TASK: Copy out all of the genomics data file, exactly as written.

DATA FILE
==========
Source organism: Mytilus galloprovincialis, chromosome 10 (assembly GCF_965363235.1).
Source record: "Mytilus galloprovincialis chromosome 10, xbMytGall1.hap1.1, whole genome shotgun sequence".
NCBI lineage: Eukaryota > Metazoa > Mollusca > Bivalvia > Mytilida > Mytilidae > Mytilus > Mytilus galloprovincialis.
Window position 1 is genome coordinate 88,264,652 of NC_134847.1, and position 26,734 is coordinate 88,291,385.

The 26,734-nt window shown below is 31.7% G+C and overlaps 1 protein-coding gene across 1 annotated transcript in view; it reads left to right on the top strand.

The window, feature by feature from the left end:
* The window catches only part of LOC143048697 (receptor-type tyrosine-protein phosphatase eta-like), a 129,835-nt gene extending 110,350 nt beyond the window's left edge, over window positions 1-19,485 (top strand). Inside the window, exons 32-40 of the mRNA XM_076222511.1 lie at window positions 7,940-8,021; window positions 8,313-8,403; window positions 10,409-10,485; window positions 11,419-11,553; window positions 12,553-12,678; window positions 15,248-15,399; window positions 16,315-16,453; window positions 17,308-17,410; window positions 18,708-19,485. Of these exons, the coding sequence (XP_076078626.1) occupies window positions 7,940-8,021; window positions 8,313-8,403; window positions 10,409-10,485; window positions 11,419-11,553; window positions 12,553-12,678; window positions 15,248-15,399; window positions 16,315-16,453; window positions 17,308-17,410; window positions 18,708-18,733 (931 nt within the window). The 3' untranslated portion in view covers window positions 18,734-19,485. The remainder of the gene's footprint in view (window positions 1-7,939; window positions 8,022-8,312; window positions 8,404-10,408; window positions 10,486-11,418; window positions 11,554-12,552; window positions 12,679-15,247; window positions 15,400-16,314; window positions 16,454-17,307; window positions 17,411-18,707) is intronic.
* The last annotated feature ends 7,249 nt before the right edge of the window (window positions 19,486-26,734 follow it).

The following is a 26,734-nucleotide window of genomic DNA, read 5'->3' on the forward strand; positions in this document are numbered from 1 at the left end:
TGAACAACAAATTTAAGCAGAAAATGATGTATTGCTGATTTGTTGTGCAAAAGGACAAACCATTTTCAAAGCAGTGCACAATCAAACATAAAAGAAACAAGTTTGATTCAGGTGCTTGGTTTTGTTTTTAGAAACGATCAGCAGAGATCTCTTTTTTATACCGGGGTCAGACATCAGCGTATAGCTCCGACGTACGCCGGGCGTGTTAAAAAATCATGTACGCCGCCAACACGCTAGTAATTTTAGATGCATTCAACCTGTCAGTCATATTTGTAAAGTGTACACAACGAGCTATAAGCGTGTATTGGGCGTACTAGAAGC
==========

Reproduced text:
Source organism: Mytilus galloprovincialis, chromosome 10 (assembly GCF_965363235.1).
Source record: "Mytilus galloprovincialis chromosome 10, xbMytGall1.hap1.1, whole genome shotgun sequence".
NCBI lineage: Eukaryota > Metazoa > Mollusca > Bivalvia > Mytilida > Mytilidae > Mytilus > Mytilus galloprovincialis.
Window position 1 is genome coordinate 88,264,652 of NC_134847.1, and position 26,734 is coordinate 88,291,385.

The 26,734-nt window shown below is 31.7% G+C and overlaps 1 protein-coding gene across 1 annotated transcript in view; it reads left to right on the top strand.

The window, feature by feature from the left end:
* The window catches only part of LOC143048697 (receptor-type tyrosine-protein phosphatase eta-like), a 129,835-nt gene extending 110,350 nt beyond the window's left edge, over window positions 1-19,485 (top strand). Inside the window, exons 32-40 of the mRNA XM_076222511.1 lie at window positions 7,940-8,021; window positions 8,313-8,403; window positions 10,409-10,485; window positions 11,419-11,553; window positions 12,553-12,678; window positions 15,248-15,399; window positions 16,315-16,453; window positions 17,308-17,410; window positions 18,708-19,485. Of these exons, the coding sequence (XP_076078626.1) occupies window positions 7,940-8,021; window positions 8,313-8,403; window positions 10,409-10,485; window positions 11,419-11,553; window positions 12,553-12,678; window positions 15,248-15,399; window positions 16,315-16,453; window positions 17,308-17,410; window positions 18,708-18,733 (931 nt within the window). The 3' untranslated portion in view covers window positions 18,734-19,485. The remainder of the gene's footprint in view (window positions 1-7,939; window positions 8,022-8,312; window positions 8,404-10,408; window positions 10,486-11,418; window positions 11,554-12,552; window positions 12,679-15,247; window positions 15,400-16,314; window positions 16,454-17,307; window positions 17,411-18,707) is intronic.
* The last annotated feature ends 7,249 nt before the right edge of the window (window positions 19,486-26,734 follow it).

The following is a 26,734-nucleotide window of genomic DNA, read 5'->3' on the forward strand; positions in this document are numbered from 1 at the left end:
TGAACAACAAATTTAAGCAGAAAATGATGTATTGCTGATTTGTTGTGCAAAAGGACAAACCATTTTCAAAGCAGTGCACAATCAAACATAAAAGAAACAAGTTTGATTCAGGTGCTTGGTTTTGTTTTTAGAAACGATCAGCAGAGATCTCTTTTTTATACCGGGGTCAGACATCAGCGTATAGCTCCGACGTACGCCGGGCGTGTTAAAAAATCATGTACGCCGCCAACACGCTAGTAATTTTAGATGCATTCAACCTGTCAGTCATATTTGTAAAGTGTACACAACGAGCTATAAGCGTGTATTGGGCGTACTAGAAGC